For parents, well as one myself, flexibility is absolutely essential to ensuring our sanity as we work not only for our employer and our family, but to achieve a balance between the two. I was fortunate, I had good childcare for both the kids from a young age. The problems actually came once my eldest started school. The school day is shorter than a day at full time nursery. Parents are asked to help with outings, fairs and attend meetings and this changes the dynamics significantly. Giving parents of older children the right to request flexible working is ‘the right thing to do’.

But what does this mean in reality?
Well, just because an employee has the right to request flexible working arrangements, doesn’t mean they are going to be able to work flexibly. The business still has the ability to say “no”. There are several reasons why a business may say no and they include the burden of additional costs, inability to recruit to meet the needs of the business and a detrimental impact on performance or quality.

So, what could flexible working ‘look like’?
A flexible working arrangement is a permanent change to an employee’s contract and might involve any of the following:

  • reducing working hours – i.e. work part time
  • a change of work location – i.e. work from home or a company office nearer to home
  • changing working patterns – i.e. start an hour earlier and finish an hour earlier, 9 day fortnights, annualised hours ………
  • job share – 2 people share a full time position

Is it good for business? Yes, as long as the business manages it properly.

Is it good for customers? Yes, because it can be used to improve quality of service.

Is it good for families? Yes, because it enables parents to balance the needs of the family with their desire and need to work.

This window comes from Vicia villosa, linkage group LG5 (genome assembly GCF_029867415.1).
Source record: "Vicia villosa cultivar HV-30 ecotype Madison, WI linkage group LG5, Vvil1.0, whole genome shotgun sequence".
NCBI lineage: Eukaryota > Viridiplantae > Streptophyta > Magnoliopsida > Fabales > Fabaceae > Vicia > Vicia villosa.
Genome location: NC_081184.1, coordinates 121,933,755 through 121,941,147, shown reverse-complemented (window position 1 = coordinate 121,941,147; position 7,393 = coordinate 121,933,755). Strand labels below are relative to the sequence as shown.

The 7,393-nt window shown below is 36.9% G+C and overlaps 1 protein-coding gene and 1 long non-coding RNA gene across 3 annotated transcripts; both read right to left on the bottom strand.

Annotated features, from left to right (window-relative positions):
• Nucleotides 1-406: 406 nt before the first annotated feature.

Could more be done to ensure that this is implemented in a way which supports businesses and their employees?

Yes, while parents and carers have the right to ask to work flexibly, other employees do not. This is detrimental to those without child and elder responsibilities. Flexible working should be a matter of course, available to everyone and one day it will be, but businesses need to make a psychological shift to see the benefits and be bold enough to make the move. Those that do, will win the war for talent.

Reward Strategy – Has your business got one?

14 May
by Donna Obstfeld, posted in Benefits, Business, Compensation, Human Resources, Reward   |  No Comments

29% of companies do not have a reward strategy (Personnel Management, 1 May 2008). Can this really be true? Do you know that l think it probably is. Companies spend anything from 10% to 90% of their turnover on their employees and have no plan for doing so, no idea if they are spending their money in the most cost effective way and no idea if the money spent on compensation and benefits is actually helping their business to succeed.

So what is a reward strategy and how can a company get one?

Like a business strategy, a reward strategy sets out what the business is aiming to achieve and how it intends to achieve it. In this case, the focus is on reward. How can we structure our pay so that it supports our business goals? Do we incentivise individuals or teams? Do we reward performance on an ongoing basis or just once a year with an annual bonus? Do the benefits we offer support our ethical beliefs and our company culture?

A reward strategy sets out the basis on which spend decisions are made. It provides a frame of reference and clear parameters which all transparent and communicated so that employees know what is expected of them and what they receive in return to thank them for the contribution they make to the success of the business.